What has changed, however, is the local fame Ted Drewes has received since its opening.
"Ted Sr. didn't believe in advertising. He believed in word-of-mouth," Dillon says. In the '70s, Ted Jr. changed that by buying ads in newspapers and reaping the benefits of higher sales.
These days, Ted Drewes advertises on TV, radio and in a handful of magazines. The places you can buy Ted Drewes ice cream have expanded, too, to a few other local delis and restaurants. You can even buy a cup of custard right after stepping off the plane in Lambert airport from a specialty vending machine kept at a precise, steady temperature.
"When you sell our frozen custard, it needs to stay below zero. So that's another detail," Dillon says.
Unfortunately, a larger factor than temperature hit Ted Drewes in 2020 –– the pandemic. As a result, the Grand location was unable to open this summer, due to a lack of staff. Dillon says they would need about 90 employees total for both locations to be up and running smoothly.
In the end, Dillon prioritized the Chippewa location, which has gained popularity likely due to its placement on Route 66. Built in 1941, Chippewa is now considered Ted Drewes' "main store," Dillon says, and needs roughly 70 employees in order to function.
The shop's current employees can be as young as 15, with many working during their high school or college summer breaks. In the 1990s, Ted Drewes created an educational assistance program. Now kids attending college in St. Louis can work a certain number of hours per week in exchange for tuition help. "We want you to help us, so we will help you," Dillon says. "Without the hard work of our employees, there's no way this company would exist."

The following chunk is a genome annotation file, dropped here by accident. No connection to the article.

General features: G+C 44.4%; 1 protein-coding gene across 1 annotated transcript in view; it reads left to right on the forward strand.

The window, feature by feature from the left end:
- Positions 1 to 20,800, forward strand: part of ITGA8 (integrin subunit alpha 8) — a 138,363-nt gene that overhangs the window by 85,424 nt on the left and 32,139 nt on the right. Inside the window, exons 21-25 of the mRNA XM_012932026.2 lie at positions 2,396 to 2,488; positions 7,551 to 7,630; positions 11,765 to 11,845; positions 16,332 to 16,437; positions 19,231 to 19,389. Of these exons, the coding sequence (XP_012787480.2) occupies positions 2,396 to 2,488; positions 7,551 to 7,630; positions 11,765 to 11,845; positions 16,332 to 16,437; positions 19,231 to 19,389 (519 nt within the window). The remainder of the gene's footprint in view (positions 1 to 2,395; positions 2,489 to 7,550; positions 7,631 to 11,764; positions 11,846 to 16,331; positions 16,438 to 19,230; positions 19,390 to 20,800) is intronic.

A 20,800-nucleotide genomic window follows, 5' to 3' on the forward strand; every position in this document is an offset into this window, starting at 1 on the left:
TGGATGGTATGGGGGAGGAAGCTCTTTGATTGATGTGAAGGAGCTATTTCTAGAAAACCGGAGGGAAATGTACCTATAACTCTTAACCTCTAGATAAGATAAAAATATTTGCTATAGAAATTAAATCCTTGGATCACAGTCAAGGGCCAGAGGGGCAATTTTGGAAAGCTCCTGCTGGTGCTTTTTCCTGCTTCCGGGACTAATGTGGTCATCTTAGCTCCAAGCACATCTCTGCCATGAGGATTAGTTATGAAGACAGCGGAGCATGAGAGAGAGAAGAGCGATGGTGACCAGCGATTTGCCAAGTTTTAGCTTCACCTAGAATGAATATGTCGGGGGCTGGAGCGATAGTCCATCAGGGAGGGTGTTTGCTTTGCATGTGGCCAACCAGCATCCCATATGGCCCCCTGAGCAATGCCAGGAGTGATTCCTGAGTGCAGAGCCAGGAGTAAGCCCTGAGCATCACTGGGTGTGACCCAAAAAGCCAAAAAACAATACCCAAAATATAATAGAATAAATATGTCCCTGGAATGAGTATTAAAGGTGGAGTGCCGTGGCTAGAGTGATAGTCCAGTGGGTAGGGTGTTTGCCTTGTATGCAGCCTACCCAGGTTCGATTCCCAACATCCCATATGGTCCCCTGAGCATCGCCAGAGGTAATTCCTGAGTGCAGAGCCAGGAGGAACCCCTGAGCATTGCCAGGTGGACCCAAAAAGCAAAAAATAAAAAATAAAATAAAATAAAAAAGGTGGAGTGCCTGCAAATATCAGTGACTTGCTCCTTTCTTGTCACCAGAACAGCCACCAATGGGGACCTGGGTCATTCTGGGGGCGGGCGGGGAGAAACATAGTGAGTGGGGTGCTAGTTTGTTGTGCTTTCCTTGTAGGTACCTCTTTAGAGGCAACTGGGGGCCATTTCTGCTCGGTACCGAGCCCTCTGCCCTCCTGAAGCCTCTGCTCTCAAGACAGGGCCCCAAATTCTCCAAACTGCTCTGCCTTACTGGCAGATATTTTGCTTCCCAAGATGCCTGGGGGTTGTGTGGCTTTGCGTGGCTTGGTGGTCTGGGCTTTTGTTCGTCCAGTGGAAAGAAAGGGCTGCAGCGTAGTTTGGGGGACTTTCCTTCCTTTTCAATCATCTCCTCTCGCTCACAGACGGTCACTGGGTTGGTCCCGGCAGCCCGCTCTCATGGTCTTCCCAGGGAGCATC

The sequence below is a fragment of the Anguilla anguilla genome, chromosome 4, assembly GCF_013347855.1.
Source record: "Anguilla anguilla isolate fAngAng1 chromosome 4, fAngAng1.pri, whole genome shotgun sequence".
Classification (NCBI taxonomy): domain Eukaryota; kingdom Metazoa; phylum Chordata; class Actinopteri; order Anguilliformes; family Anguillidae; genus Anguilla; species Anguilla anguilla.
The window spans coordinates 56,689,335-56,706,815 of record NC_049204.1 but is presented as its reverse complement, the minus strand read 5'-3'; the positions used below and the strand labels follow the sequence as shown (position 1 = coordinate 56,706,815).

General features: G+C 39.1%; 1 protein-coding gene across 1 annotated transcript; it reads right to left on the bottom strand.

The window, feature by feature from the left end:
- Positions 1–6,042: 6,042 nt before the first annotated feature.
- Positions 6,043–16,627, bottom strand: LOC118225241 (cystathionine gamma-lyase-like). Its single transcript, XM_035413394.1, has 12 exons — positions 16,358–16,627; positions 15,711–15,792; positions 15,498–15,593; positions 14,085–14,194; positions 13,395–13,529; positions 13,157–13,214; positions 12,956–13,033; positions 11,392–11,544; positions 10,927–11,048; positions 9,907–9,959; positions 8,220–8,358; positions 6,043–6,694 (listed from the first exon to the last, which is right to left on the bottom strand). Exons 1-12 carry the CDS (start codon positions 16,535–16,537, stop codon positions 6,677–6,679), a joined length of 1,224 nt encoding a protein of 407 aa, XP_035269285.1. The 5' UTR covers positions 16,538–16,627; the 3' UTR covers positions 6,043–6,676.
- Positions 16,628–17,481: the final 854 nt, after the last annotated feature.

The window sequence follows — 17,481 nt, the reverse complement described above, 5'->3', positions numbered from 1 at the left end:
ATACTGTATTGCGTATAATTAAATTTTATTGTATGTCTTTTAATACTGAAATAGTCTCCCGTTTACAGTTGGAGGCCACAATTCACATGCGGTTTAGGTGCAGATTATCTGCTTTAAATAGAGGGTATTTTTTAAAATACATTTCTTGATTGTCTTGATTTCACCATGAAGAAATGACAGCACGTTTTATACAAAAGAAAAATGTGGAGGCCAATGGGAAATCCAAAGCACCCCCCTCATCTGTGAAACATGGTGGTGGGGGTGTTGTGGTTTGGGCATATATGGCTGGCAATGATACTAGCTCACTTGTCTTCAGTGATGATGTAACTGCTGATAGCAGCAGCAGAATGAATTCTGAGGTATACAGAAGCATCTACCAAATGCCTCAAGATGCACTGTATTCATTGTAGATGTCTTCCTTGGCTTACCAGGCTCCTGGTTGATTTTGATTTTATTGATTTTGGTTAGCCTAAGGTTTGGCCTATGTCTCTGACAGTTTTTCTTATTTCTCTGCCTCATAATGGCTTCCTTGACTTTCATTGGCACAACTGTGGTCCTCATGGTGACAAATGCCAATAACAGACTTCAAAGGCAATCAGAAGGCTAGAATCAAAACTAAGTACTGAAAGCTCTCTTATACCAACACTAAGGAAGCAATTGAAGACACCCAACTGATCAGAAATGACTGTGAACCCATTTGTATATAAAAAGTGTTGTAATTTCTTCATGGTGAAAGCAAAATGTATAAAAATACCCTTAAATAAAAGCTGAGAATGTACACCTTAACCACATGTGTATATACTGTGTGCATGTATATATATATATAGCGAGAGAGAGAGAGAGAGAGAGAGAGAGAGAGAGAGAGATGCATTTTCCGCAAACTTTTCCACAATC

Dillon says that he interviews most employees himself, looking for enthusiasm and eye contact in order to offer someone a position.
"It's important as the owner of a family business to know your employees," Dillon says. "I want everyone to know who I am, and I want to know who they are."
The order windows — nine in all — at the Chippewa location are almost always busy. During a weekday, four or five will be open for the families crowding around for a sweet treat. On hot weekend nights, all nine might be open to accommodate regulars, tourists and after-work crowds. Inside, the employees, in their yellow shirts, work as if in a beehive, buzzing with orders and totals and instructions to each other in a complicated but orderly dance.
The custard itself is thick and creamy and melts fast on a humid day. Custard contains over a percent of egg yolk (at least 1.14 percent, to be exact), producing a richer flavor than typical ice cream, which often doesn't include any egg. Ted Drewes offers a few different serving sizes that range from micro — a perfect small treat — to large, a fountain-drink cup filled to the brim.
Dillon has already planned who is going to inherit the Ted Drewes kingdom next: his two sons, now in their late 30s. But while he enjoys his weekends off, playing with his six grandchildren and fishing, Dillon doesn't plan to quit anytime soon.
"[My sons'] intentions are to continue the business [once] the Lord has called me home," Dillon says.
Till then he wants to physically be in the shop, mixing custard and taking orders. Even after that retirement, Dillon sees himself still on the business side of things, if only from afar, "for as long as I'm able to think about it."